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The diagrammatic nature of maps


Ljungberg, Christina (2016). The diagrammatic nature of maps. In: Krämer, Sybille; Ljungberg, Christina. Thinking with diagrams : the semiotic basis of human cognition. Boston/Berlin: De Gruyter, 139-159.

Abstract

Cognitive instruments (words, other symbols, mnemonic images, and countless other things) are, for the most part, heuristic devices deployed in experimental contexts. They are not so much means of consolidating and organizing what we already know; they are rather means of probing, of exploring yet uncharted fields (often fields opened by these very devices). Maps, too, are not simply records of terrain already charted. They are indispensable instruments of experimental thought. This potential is based on the diagrammatic nature of maps, which combines the map’s indexical functions with its iconic qualities. Diagrammatization involves both likeness and analogy, which makes the map an efficient tool not only for exploring unknown territories but also for making visible structures and new relationships that no verbal description could reveal.
But what makes the map such an immensely useful prosthesis for exploration is its inherent potential to provide the possibility to derive new information from it that is not in itself contained in it. This is also what accounts for the foremost function of the diagram, namely that it expands the field of possibilities so that even more innovative experiments can be performed and, thus, enables novel exploration. It is this capacity that makes diagrams indispensible cognitive tools as they not only reveal unsuspected relationships but also produce new knowledge. That may also explain the close link among subjectivity, writing, art practices and cartography: maps seem to inspire ventures into new realms within practices of writing and the arts, on the one hand, and the cartographic impulse, on the other. Analysing the use of maps since rock art carvings through the Antique and medieval mappae mundi up to contemporary map art, this paper looks at how writers and artists incorporate essential characteristics of maps and mapping into their works and in so doing, make full use of space as a medium of representation in order to explore new knowledge space and to develop new ways in which to articulate both its potential and limitations of representation.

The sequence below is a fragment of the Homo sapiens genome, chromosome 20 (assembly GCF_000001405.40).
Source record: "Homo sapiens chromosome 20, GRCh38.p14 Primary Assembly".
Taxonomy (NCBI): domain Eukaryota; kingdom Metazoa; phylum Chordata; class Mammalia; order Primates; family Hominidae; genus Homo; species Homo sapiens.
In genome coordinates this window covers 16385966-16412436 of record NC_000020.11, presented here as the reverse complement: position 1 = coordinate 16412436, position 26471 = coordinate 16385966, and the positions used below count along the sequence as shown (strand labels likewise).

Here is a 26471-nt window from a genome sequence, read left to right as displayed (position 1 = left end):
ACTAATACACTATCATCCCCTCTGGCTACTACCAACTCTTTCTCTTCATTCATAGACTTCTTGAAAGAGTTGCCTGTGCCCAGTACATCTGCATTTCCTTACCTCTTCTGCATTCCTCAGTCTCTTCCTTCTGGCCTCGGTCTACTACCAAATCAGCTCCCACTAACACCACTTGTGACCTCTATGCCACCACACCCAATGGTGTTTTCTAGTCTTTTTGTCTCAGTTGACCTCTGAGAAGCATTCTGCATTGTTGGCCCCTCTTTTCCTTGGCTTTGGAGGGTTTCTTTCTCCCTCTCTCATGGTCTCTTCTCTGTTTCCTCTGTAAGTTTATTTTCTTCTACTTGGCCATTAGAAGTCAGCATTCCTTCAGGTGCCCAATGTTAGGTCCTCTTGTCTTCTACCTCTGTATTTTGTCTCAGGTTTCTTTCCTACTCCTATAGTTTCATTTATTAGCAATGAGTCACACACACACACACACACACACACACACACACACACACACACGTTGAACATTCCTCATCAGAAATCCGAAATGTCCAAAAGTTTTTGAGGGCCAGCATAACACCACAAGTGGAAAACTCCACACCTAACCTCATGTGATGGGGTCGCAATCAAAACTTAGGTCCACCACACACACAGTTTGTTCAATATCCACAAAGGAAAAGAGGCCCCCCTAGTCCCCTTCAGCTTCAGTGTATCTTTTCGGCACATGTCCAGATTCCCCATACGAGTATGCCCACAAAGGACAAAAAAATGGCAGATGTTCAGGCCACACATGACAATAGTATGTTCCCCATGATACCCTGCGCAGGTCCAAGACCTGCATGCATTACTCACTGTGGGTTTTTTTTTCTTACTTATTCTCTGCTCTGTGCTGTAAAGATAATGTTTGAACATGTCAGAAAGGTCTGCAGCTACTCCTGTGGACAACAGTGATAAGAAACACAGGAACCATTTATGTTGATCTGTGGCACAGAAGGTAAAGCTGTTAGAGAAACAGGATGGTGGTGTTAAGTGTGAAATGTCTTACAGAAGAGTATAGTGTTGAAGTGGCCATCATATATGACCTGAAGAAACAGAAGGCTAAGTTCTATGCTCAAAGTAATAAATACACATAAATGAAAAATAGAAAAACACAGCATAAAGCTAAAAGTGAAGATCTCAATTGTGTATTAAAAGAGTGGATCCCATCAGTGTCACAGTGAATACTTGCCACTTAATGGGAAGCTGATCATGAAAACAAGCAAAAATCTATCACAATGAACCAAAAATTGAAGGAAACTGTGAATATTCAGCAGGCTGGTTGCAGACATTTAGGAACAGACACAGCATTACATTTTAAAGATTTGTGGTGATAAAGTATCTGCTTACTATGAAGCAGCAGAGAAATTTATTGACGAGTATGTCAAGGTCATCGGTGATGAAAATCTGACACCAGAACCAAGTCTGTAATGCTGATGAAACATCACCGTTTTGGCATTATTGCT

Abstract

Cognitive instruments (words, other symbols, mnemonic images, and countless other things) are, for the most part, heuristic devices deployed in experimental contexts. They are not so much means of consolidating and organizing what we already know; they are rather means of probing, of exploring yet uncharted fields (often fields opened by these very devices). Maps, too, are not simply records of terrain already charted. They are indispensable instruments of experimental thought. This potential is based on the diagrammatic nature of maps, which combines the map’s indexical functions with its iconic qualities. Diagrammatization involves both likeness and analogy, which makes the map an efficient tool not only for exploring unknown territories but also for making visible structures and new relationships that no verbal description could reveal.
But what makes the map such an immensely useful prosthesis for exploration is its inherent potential to provide the possibility to derive new information from it that is not in itself contained in it. This is also what accounts for the foremost function of the diagram, namely that it expands the field of possibilities so that even more innovative experiments can be performed and, thus, enables novel exploration. It is this capacity that makes diagrams indispensible cognitive tools as they not only reveal unsuspected relationships but also produce new knowledge. That may also explain the close link among subjectivity, writing, art practices and cartography: maps seem to inspire ventures into new realms within practices of writing and the arts, on the one hand, and the cartographic impulse, on the other. Analysing the use of maps since rock art carvings through the Antique and medieval mappae mundi up to contemporary map art, this paper looks at how writers and artists incorporate essential characteristics of maps and mapping into their works and in so doing, make full use of space as a medium of representation in order to explore new knowledge space and to develop new ways in which to articulate both its potential and limitations of representation.

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Additional indexing

Item Type:Book Section, refereed, original work
Communities & Collections:06 Faculty of Arts > English Department
Dewey Decimal Classification:820 English & Old English literatures
Language:English
Date:July 2016
Deposited On:24 Mar 2017 08:43
Last Modified:24 Mar 2017 09:50
Publisher:De Gruyter
Series Name:Semiotics, Communication and Cognition
Number:17
ISSN:1867-0873
ISBN:978-1-5015-1169-1
Related URLs:http://www.recherche-portal.ch/ZAD:default_scope:ebi01_prod010745786 (Library Catalogue)

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